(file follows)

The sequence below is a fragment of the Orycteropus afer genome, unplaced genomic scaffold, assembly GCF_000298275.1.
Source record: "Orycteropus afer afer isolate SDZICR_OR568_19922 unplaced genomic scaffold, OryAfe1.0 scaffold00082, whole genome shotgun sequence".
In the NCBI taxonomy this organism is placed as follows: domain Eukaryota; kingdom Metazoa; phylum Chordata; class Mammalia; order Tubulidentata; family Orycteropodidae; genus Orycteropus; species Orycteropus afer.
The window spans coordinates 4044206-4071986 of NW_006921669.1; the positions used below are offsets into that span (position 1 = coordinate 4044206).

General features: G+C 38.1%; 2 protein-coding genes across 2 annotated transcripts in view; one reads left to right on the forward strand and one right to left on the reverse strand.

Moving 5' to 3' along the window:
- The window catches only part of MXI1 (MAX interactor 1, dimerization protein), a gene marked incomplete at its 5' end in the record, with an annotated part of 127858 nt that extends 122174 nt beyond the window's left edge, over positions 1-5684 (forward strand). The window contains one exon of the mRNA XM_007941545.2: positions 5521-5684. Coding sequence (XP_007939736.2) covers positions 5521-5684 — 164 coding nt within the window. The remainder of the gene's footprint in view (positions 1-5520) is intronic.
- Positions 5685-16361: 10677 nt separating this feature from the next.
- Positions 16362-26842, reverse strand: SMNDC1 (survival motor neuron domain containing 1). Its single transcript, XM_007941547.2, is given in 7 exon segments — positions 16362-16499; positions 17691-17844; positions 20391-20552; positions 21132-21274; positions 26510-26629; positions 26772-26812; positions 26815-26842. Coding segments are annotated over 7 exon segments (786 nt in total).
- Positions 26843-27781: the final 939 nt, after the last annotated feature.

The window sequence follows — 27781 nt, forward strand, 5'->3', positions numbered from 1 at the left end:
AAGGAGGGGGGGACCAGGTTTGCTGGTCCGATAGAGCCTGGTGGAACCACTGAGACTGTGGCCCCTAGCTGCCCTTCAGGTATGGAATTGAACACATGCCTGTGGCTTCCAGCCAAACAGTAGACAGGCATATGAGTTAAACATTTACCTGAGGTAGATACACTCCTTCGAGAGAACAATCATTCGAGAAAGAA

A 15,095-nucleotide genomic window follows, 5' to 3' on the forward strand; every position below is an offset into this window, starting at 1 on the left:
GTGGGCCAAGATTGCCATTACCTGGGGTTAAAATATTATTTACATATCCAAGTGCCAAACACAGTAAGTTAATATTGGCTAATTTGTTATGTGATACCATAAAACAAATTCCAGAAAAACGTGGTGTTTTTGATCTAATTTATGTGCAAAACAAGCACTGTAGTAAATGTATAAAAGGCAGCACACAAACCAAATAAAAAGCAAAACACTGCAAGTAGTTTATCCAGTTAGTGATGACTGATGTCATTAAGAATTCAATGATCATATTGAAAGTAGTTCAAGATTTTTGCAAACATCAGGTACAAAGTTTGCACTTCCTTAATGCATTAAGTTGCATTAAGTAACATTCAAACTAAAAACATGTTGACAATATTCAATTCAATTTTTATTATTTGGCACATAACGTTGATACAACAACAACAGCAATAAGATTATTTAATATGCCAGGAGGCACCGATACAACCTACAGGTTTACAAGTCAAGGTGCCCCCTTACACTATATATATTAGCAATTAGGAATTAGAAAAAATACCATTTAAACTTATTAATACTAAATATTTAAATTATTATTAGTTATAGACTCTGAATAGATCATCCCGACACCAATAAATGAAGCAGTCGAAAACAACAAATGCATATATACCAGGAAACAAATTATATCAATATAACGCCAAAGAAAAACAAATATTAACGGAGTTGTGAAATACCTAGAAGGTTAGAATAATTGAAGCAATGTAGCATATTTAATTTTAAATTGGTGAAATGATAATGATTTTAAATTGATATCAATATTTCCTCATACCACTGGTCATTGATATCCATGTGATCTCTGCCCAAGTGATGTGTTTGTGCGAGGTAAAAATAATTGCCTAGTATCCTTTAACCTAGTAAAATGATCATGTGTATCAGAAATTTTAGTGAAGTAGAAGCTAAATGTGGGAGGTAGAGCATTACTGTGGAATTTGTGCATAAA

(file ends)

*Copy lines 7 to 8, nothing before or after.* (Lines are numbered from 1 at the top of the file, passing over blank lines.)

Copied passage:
- The window catches only part of MXI1 (MAX interactor 1, dimerization protein), a gene marked incomplete at its 5' end in the record, with an annotated part of 127858 nt that extends 122174 nt beyond the window's left edge, over positions 1-5684 (forward strand). The window contains one exon of the mRNA XM_007941545.2: positions 5521-5684. Coding sequence (XP_007939736.2) covers positions 5521-5684 — 164 coding nt within the window. The remainder of the gene's footprint in view (positions 1-5520) is intronic.
- Positions 5685-16361: 10677 nt separating this feature from the next.